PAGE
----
Most of Hawaii's startup scene is focused on web, smartphone and other digital technologies. But Hawaii is also a great crucible for analog startups, and in the case of Bluesmiths, it's technology for people who spend more time surfing the waves than the Internet.
Bluesmiths, a Maui-based company created by a former chaser of windsurfing speed records, seeks to be the premier source of technical clothing for watersports enthusiasts. So far, they're making great progress.
"I started Bluesmiths to make the hardest working and most versatile waterwear available," said John Smalley, Bluesmiths' founder. "People who love their sport, whatever it is, like to invest in great gear, but clothing is an afterthought. I wanted to create a brand that treated clothing like the critical piece of gear that it is."
He's right. You can ride your $4,000 carbon fiber bicycle, hop in your $3,000 Kevlar canoe, then jump on your $4,500 jet-driven surfboard--all while capturing every moment on your $400 HD camera.
So why are you wearing $60 board shorts and a $30 rash guard?
Smalley, born in a landlocked English town he described as being "as far from the coast as you can get," isn't your typical waterman, or your typical clothier. He's an accountant by trade, having worked in finance, giving him a technical, quantitative mindset. He got into windsurfing 25 years ago and, as he excelled, began visiting Hawaii in the mid-90s.
"I was sponsored by a Hawaii company to attempt to break windsurfing speed records," said Smalley, in a casual, unpretentious "Didn't everyone?" manner.
"I was testing lots of hardware for Naish and other brands, seeing that they put a lot of time and technology into their products. I started thinking about clothing and saw an opportunity to create something unique that could embrace ocean activities and tell a different story than just fashion."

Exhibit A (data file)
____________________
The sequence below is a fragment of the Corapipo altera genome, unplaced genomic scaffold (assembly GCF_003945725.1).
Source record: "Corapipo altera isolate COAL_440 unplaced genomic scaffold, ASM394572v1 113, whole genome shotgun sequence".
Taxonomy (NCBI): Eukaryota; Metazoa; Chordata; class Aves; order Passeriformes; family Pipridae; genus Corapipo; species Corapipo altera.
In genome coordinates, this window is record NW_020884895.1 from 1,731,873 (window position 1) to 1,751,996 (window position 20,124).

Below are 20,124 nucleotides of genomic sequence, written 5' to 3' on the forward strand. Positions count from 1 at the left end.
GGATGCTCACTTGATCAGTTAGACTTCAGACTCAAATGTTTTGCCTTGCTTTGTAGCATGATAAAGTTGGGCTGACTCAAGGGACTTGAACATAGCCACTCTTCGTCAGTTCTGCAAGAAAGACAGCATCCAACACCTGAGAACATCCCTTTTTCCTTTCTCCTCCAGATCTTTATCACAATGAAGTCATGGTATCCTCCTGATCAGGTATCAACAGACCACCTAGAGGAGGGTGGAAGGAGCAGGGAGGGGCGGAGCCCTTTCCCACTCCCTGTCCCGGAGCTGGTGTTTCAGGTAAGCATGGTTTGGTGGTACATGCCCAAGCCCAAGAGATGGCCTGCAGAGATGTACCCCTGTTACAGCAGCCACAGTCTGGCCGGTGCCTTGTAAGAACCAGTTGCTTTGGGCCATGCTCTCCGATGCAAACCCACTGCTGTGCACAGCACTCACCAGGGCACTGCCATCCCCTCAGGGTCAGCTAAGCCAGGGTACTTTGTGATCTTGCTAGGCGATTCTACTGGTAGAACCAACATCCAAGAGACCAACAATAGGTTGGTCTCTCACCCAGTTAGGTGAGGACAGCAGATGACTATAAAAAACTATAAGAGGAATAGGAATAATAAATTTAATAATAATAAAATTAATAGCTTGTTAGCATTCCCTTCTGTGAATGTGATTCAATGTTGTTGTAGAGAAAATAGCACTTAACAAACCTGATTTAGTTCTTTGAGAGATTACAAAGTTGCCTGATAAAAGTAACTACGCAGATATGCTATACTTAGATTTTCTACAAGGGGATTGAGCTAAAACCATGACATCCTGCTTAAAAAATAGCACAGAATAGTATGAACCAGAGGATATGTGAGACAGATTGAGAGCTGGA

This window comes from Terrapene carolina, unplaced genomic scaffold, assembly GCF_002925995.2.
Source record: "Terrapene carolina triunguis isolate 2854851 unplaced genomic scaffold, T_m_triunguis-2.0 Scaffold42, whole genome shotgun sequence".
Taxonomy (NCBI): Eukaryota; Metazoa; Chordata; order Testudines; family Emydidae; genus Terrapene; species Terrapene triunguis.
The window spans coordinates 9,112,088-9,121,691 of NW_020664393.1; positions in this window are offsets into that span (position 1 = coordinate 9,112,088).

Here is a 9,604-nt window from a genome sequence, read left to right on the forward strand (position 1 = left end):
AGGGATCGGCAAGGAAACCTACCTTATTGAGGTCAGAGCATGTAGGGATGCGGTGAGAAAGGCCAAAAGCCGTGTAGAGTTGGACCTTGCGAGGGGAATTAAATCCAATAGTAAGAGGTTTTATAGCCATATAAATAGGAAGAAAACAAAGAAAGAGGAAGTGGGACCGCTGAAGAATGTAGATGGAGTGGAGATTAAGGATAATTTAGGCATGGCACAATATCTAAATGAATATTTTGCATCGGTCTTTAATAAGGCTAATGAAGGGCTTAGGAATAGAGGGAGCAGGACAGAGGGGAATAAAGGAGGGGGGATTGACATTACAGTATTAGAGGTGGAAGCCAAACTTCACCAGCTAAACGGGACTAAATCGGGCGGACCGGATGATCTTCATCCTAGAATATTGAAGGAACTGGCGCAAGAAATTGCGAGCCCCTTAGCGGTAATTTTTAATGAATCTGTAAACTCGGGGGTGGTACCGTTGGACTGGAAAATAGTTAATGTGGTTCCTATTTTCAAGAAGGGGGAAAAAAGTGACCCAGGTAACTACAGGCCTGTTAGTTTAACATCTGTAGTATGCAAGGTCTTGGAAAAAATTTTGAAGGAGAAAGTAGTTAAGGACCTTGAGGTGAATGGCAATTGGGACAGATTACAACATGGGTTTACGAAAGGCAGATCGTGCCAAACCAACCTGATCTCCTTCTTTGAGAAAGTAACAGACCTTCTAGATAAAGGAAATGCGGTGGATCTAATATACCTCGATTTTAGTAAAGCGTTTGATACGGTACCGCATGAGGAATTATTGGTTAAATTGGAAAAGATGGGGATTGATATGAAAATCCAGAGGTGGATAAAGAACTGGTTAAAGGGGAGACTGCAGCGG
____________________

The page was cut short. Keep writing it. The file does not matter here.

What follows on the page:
Smalley also saw that the image being portrayed by some watersports brands was a bit disingenuous.
"You walk into a store and it's nice to see a big image of Kelly Slater getting barreled in Tahiti," noticed Smalley. "Most people don't do that, don't get barreled every time they surf, don't go to exotic locations. But it's still fun for us to be out on the water."
He figured that he could create a brand that would enhance the activity, not just the idea of the activity.
During a winter snowboarding trip, Smalley saw the engineering, fabrics and technical features that went into snowsports clothing. He asked himself, "Why doesn't this exist for ocean sports?"
Digging deeper, he went to a textiles show in Germany and met the CEO of Swiss company Schoeller, a manufacturer of cutting edge fabrics and textile technologies, like their "coldblack" fabric that, although dark, keeps wearers cool.
"The fabrics were so far ahead of what surfers were being offered at the time, I knew that there was an opportunity," recalled Smalley, so he ordered some fabrics and made some prototypes.